But I think, again, in the long term, if you think about the population pressure on real estate values in big cities, whether it’s Hong Kong or Paris or New York, this will help ease it a little bit, but I don’t see it going away.  But I think people are already doing it.  There’s been telecommuting.  It’s been a growing trend – certainly not to the degree you’re seeing it now, but I think people are now getting a little bit more comfortable with it.   

I think what you’ll see more of is people who do come to work perhaps having more meetings held through these technologies like Zoom than before, but again, there are limits to this kind of technology.  We need – we see each other and communicate with each other in three dimensions – eye contact and body movement and body language.  These are real things and they contribute to organizational effectiveness.  So there’ll be more telecommuting, but there’ll still be lots of people working together in person.   

MODERATOR:  There is – Niki from Indo-Asian News has another question:  “Since your expertise is in environmental issues, could you comment on how materials will be used, it might change or transform in the future?” 

MR COHEN:  Well, I mean, I think that we’re going to see two things happen.  We’re starting to see it.  One is the development of a circular economy where, instead of producing a good which you throw out, you produce a good and you design it in such a way that you can reuse most of it.  So these days when you get a cell phone, some companies will buy it back from you.  And part of what they do when they buy it back is they mine it for some of the things, the rare metals and things of that sort.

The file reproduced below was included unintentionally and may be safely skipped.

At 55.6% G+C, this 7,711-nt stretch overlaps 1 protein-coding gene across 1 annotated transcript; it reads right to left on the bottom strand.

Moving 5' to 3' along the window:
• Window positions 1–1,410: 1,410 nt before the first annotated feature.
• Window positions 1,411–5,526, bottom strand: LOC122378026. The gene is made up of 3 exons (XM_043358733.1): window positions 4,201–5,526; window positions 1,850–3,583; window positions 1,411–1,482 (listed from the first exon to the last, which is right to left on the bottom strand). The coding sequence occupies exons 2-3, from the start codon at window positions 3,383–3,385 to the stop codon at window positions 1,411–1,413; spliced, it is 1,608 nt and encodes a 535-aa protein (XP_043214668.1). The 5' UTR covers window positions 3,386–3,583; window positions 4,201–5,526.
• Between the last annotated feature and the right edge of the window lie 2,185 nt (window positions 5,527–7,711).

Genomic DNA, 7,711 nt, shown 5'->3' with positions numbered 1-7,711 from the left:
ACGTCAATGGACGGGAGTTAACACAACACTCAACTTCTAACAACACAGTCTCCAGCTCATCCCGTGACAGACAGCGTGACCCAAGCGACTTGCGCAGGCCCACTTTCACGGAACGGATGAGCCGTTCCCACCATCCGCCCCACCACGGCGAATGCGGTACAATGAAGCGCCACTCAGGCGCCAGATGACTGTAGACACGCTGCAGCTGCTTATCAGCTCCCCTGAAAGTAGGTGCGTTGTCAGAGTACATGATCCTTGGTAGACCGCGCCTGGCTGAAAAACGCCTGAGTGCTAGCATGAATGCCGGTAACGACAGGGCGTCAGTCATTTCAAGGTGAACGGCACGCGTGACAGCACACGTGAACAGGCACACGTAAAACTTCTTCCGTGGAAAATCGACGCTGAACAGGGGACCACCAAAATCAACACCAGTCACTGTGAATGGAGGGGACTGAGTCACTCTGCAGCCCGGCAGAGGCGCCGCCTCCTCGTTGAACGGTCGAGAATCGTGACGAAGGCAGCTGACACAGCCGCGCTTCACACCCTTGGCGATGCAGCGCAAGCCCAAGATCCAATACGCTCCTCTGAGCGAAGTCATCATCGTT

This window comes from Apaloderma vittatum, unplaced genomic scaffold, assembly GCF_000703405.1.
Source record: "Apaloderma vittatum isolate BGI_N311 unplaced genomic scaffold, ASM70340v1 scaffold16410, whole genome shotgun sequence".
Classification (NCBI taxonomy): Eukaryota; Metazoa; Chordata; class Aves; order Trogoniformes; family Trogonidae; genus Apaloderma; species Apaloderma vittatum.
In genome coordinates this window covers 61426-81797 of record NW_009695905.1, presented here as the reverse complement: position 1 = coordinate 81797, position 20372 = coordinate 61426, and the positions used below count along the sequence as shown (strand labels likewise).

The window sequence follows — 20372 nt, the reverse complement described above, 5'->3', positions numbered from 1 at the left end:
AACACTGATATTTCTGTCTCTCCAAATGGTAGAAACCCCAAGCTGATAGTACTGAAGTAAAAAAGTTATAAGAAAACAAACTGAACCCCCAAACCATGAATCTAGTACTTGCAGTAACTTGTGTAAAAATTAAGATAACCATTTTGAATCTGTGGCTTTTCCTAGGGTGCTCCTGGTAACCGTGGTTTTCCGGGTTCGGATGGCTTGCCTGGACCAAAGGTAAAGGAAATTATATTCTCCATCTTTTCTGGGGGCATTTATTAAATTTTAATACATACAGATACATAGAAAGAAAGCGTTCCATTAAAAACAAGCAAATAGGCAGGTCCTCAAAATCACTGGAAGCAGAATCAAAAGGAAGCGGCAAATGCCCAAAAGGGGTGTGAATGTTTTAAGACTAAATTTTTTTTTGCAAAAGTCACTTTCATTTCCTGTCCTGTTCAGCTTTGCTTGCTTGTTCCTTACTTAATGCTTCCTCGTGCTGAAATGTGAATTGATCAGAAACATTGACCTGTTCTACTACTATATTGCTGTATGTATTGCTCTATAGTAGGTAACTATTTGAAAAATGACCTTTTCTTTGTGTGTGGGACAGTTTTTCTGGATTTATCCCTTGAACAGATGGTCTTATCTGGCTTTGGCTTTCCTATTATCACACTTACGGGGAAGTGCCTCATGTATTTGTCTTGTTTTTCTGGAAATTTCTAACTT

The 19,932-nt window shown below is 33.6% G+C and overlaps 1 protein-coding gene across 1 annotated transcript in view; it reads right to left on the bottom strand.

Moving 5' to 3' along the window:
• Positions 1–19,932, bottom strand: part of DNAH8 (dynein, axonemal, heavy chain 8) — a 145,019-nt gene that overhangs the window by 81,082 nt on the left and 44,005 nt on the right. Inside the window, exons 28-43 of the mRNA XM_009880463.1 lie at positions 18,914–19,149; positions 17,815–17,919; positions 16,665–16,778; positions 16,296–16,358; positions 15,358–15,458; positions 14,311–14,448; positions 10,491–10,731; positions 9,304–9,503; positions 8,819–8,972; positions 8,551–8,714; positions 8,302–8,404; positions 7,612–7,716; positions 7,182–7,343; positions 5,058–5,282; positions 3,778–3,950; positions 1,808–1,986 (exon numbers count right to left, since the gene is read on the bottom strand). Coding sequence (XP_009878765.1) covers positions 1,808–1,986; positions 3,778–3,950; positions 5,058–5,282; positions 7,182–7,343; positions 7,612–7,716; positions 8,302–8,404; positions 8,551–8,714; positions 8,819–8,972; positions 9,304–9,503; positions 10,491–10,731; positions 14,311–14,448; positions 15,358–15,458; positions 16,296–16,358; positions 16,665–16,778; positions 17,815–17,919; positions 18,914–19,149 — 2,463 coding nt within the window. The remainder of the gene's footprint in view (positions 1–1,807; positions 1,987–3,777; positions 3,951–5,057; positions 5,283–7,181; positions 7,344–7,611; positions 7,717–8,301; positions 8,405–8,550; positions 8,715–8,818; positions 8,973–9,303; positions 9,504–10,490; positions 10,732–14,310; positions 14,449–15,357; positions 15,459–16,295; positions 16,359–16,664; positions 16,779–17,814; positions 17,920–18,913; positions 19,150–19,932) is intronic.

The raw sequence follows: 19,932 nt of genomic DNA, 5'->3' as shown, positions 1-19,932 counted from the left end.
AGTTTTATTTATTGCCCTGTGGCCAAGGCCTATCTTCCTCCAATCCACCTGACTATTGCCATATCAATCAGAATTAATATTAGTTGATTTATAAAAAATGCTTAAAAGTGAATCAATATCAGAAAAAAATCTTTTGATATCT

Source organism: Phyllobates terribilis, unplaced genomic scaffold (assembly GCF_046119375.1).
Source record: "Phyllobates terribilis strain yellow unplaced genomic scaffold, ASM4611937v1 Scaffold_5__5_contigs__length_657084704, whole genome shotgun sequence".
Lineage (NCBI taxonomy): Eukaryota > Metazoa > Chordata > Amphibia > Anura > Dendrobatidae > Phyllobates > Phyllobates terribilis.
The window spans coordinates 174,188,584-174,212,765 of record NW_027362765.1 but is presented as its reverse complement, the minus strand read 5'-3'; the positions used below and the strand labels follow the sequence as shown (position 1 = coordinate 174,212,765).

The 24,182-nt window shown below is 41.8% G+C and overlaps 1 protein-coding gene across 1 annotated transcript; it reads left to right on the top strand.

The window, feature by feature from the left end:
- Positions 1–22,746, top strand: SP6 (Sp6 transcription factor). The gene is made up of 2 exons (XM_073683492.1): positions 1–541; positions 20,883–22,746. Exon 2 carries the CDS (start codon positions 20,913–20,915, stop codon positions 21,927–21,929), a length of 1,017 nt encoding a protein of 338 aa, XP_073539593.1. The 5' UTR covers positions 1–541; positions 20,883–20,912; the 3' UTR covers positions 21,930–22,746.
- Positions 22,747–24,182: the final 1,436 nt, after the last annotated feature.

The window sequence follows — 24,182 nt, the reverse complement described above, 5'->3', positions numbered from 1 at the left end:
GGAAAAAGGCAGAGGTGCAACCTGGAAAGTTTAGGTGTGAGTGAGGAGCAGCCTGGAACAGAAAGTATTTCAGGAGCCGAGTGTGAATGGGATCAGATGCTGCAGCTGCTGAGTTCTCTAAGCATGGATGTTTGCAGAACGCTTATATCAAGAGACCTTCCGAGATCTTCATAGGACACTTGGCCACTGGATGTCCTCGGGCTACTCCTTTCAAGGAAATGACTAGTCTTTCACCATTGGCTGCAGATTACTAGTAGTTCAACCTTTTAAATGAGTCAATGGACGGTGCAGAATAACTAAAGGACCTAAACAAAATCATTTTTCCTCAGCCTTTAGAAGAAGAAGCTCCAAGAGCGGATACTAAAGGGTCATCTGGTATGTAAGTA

One of the most interesting things about the economy right now globally is the degree to which software is replacing hardware in all forms as the high-valuated part of the economy.  In the United States, 80 percent of our GDP is in the service economy.  And you’re beginning to see it even in companies like Apple, which made their name building computers and phones, now are increasingly in the entertainment business, in the software business, in the application business.  There’s a lot more profit in those kinds of businesses than in making the phones, which are essentially commodities.  Used to be you would switch your technology every 18 months.  Now people are holding onto these technologies for longer.   

So I think we’re going to see more and more of an emphasis on products that are made of imagination rather than of physical entities, and the way – the example I sometimes use is Blockbuster Video.  You used to go to a store and pick up a video, and then a DVD, and then eventually Netflix would mail you the DVD.  And now nobody uses a DVD, there’s no packaging, there’s no metal.  It’s just streaming electrons that come into your internet.  So that tells you something about how more and more the GDP is in those kinds of things, and I think we’re going to see more of that in the future.  I do think we’re going to see more use of biodegradable substances than plastics and things of that sort that continue forever because of the ecological impact.